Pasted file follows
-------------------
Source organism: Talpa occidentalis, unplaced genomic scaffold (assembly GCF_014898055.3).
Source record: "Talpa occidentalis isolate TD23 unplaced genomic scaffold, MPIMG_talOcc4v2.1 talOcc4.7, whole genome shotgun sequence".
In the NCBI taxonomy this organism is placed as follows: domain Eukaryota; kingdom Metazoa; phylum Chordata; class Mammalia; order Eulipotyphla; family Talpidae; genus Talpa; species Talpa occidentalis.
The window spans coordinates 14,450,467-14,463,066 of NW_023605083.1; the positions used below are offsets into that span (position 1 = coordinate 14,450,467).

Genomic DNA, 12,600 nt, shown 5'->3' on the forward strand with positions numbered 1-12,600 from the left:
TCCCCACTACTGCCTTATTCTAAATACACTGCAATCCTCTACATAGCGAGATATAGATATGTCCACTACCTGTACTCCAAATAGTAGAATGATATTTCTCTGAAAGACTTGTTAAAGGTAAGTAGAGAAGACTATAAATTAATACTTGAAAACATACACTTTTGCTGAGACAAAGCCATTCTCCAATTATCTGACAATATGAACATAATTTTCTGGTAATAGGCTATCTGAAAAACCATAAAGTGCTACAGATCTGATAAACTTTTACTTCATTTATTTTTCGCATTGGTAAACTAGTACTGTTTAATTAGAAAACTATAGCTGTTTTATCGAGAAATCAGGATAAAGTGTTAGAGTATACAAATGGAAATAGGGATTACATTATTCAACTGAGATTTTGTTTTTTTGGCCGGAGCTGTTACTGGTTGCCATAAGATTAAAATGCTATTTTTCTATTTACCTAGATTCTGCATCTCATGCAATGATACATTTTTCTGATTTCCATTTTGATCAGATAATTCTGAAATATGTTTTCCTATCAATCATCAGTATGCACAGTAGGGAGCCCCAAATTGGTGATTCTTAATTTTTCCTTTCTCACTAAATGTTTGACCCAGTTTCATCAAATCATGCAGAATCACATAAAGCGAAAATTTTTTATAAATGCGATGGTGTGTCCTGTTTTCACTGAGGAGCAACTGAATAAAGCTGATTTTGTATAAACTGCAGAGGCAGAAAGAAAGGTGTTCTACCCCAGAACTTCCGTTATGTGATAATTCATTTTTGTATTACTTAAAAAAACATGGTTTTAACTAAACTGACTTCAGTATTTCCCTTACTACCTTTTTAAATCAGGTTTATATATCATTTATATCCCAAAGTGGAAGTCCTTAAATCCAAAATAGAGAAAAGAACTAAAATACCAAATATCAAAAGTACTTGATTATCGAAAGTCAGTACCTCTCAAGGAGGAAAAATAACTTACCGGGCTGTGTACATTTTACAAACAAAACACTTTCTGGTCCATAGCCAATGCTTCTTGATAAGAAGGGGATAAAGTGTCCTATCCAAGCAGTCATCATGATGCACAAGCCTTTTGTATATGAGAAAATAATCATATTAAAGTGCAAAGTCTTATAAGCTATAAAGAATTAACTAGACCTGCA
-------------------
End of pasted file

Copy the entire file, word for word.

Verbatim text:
Source organism: Talpa occidentalis, unplaced genomic scaffold (assembly GCF_014898055.3).
Source record: "Talpa occidentalis isolate TD23 unplaced genomic scaffold, MPIMG_talOcc4v2.1 talOcc4.7, whole genome shotgun sequence".
In the NCBI taxonomy this organism is placed as follows: domain Eukaryota; kingdom Metazoa; phylum Chordata; class Mammalia; order Eulipotyphla; family Talpidae; genus Talpa; species Talpa occidentalis.
The window spans coordinates 14,450,467-14,463,066 of NW_023605083.1; the positions used below are offsets into that span (position 1 = coordinate 14,450,467).

Genomic DNA, 12,600 nt, shown 5'->3' on the forward strand with positions numbered 1-12,600 from the left:
TCCCCACTACTGCCTTATTCTAAATACACTGCAATCCTCTACATAGCGAGATATAGATATGTCCACTACCTGTACTCCAAATAGTAGAATGATATTTCTCTGAAAGACTTGTTAAAGGTAAGTAGAGAAGACTATAAATTAATACTTGAAAACATACACTTTTGCTGAGACAAAGCCATTCTCCAATTATCTGACAATATGAACATAATTTTCTGGTAATAGGCTATCTGAAAAACCATAAAGTGCTACAGATCTGATAAACTTTTACTTCATTTATTTTTCGCATTGGTAAACTAGTACTGTTTAATTAGAAAACTATAGCTGTTTTATCGAGAAATCAGGATAAAGTGTTAGAGTATACAAATGGAAATAGGGATTACATTATTCAACTGAGATTTTGTTTTTTTGGCCGGAGCTGTTACTGGTTGCCATAAGATTAAAATGCTATTTTTCTATTTACCTAGATTCTGCATCTCATGCAATGATACATTTTTCTGATTTCCATTTTGATCAGATAATTCTGAAATATGTTTTCCTATCAATCATCAGTATGCACAGTAGGGAGCCCCAAATTGGTGATTCTTAATTTTTCCTTTCTCACTAAATGTTTGACCCAGTTTCATCAAATCATGCAGAATCACATAAAGCGAAAATTTTTTATAAATGCGATGGTGTGTCCTGTTTTCACTGAGGAGCAACTGAATAAAGCTGATTTTGTATAAACTGCAGAGGCAGAAAGAAAGGTGTTCTACCCCAGAACTTCCGTTATGTGATAATTCATTTTTGTATTACTTAAAAAAACATGGTTTTAACTAAACTGACTTCAGTATTTCCCTTACTACCTTTTTAAATCAGGTTTATATATCATTTATATCCCAAAGTGGAAGTCCTTAAATCCAAAATAGAGAAAAGAACTAAAATACCAAATATCAAAAGTACTTGATTATCGAAAGTCAGTACCTCTCAAGGAGGAAAAATAACTTACCGGGCTGTGTACATTTTACAAACAAAACACTTTCTGGTCCATAGCCAATGCTTCTTGATAAGAAGGGGATAAAGTGTCCTATCCAAGCAGTCATCATGATGCACAAGCCTTTTGTATATGAGAAAATAATCATATTAAAGTGCAAAGTCTTATAAGCTATAAAGAATTAACTAGACCTGCA